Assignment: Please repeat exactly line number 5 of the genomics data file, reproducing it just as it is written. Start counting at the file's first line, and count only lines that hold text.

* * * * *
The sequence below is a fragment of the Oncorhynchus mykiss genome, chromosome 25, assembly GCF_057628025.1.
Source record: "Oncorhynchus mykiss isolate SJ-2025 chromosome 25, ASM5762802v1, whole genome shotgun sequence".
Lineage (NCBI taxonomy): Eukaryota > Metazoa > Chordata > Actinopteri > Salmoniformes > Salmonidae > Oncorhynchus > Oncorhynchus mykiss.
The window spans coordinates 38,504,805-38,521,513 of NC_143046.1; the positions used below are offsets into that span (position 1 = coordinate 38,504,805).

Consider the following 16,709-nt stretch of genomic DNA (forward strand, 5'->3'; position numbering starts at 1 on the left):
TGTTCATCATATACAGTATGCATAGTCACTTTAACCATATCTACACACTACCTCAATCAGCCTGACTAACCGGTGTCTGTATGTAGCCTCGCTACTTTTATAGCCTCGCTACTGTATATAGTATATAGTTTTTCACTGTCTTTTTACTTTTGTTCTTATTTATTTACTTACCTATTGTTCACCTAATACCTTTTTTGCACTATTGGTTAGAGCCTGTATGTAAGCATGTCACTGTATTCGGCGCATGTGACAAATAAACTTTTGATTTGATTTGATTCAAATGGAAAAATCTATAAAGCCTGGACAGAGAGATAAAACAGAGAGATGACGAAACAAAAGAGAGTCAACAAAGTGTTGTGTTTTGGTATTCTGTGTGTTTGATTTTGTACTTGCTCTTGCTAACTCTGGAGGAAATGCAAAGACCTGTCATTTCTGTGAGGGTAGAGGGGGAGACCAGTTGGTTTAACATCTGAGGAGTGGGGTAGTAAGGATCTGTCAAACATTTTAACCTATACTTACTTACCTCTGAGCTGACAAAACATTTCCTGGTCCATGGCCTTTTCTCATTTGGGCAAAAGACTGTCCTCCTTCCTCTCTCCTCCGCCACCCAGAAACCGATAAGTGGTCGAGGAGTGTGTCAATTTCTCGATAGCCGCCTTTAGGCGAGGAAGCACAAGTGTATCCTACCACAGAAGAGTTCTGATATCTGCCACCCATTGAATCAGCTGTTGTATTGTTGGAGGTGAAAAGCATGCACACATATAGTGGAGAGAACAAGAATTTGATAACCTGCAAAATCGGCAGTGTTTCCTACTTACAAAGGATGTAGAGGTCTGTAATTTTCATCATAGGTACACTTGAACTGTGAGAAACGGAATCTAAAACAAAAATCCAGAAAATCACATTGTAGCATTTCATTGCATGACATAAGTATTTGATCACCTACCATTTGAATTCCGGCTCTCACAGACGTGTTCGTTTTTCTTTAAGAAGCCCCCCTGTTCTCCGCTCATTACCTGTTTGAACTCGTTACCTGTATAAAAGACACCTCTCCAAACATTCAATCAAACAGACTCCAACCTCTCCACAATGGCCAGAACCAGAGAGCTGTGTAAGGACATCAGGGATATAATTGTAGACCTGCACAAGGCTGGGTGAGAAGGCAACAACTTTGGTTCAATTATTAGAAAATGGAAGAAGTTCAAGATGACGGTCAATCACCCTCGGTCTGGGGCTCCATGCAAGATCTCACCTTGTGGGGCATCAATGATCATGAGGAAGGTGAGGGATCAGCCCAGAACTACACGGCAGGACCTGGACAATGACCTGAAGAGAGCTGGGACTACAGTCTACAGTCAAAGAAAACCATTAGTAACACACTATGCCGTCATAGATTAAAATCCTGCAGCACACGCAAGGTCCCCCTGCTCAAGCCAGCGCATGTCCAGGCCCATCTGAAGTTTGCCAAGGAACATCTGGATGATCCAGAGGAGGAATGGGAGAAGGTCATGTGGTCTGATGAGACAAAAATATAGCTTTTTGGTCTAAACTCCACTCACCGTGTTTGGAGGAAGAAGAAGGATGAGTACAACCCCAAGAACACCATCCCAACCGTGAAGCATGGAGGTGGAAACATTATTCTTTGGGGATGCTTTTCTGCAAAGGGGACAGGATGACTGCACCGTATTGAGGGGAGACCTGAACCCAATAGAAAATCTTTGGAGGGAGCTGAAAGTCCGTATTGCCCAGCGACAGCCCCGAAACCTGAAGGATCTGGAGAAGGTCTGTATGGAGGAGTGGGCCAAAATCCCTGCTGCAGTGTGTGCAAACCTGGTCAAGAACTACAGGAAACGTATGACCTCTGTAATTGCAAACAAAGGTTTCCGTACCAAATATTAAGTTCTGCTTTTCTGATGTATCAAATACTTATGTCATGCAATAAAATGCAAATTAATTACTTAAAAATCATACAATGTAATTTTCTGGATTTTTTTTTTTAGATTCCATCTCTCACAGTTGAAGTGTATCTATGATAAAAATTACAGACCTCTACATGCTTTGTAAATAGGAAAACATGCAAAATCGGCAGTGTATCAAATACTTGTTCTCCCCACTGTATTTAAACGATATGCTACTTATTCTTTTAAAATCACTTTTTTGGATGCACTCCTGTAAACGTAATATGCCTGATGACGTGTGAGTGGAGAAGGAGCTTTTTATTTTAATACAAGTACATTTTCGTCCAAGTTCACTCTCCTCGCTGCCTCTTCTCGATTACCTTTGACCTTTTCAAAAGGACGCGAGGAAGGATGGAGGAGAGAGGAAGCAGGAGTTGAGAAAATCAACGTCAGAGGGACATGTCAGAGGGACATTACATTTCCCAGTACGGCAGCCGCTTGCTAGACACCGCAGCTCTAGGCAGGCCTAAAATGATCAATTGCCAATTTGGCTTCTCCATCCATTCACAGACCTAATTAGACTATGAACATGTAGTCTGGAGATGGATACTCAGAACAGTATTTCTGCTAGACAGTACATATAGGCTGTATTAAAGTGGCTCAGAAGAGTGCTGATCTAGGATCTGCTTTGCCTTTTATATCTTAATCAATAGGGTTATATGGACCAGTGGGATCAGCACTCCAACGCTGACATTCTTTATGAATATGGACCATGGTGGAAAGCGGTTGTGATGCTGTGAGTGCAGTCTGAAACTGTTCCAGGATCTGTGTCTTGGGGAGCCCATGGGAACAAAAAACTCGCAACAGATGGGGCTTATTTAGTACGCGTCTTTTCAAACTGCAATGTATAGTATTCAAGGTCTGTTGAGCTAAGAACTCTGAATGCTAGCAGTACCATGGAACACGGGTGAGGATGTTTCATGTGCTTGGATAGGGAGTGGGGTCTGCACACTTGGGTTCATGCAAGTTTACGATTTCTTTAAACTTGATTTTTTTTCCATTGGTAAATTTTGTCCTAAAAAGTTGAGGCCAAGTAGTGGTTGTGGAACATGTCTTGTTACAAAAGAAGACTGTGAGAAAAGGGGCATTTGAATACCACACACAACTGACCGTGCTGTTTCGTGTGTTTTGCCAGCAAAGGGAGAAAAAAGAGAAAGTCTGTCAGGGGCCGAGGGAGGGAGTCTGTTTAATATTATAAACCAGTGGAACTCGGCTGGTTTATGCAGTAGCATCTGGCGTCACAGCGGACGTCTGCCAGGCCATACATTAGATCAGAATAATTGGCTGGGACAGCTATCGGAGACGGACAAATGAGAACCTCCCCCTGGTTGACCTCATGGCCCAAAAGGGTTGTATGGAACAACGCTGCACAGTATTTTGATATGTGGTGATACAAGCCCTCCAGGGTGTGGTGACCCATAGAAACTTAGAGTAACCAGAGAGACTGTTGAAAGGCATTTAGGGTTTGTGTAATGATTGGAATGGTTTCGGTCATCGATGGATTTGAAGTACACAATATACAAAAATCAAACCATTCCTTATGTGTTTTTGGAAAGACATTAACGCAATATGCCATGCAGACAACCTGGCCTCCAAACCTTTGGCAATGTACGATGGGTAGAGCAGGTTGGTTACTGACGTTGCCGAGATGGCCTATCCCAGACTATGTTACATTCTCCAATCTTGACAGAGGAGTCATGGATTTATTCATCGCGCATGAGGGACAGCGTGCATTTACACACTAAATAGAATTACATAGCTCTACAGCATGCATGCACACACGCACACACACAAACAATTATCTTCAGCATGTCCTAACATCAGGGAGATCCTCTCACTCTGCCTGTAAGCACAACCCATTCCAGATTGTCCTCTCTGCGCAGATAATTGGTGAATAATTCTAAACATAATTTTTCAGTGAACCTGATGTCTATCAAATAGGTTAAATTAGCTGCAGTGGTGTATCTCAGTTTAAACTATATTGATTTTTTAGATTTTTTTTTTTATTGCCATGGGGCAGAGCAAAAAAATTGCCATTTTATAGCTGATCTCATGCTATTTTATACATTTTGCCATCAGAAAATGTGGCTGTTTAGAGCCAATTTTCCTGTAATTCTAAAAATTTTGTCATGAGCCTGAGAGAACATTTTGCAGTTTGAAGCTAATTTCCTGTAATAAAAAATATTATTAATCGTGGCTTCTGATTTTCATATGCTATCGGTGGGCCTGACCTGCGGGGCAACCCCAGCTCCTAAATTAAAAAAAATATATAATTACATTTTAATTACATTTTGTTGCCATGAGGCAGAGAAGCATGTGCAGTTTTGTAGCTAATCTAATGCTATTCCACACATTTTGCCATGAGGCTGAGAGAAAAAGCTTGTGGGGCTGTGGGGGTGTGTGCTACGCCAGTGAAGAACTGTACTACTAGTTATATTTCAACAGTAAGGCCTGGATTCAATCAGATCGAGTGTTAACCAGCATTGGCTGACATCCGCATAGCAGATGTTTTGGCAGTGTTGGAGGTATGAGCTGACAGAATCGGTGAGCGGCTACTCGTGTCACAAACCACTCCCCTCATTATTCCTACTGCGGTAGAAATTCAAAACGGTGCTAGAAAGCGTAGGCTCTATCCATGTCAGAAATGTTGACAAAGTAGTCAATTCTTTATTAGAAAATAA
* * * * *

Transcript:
Consider the following 16,709-nt stretch of genomic DNA (forward strand, 5'->3'; position numbering starts at 1 on the left):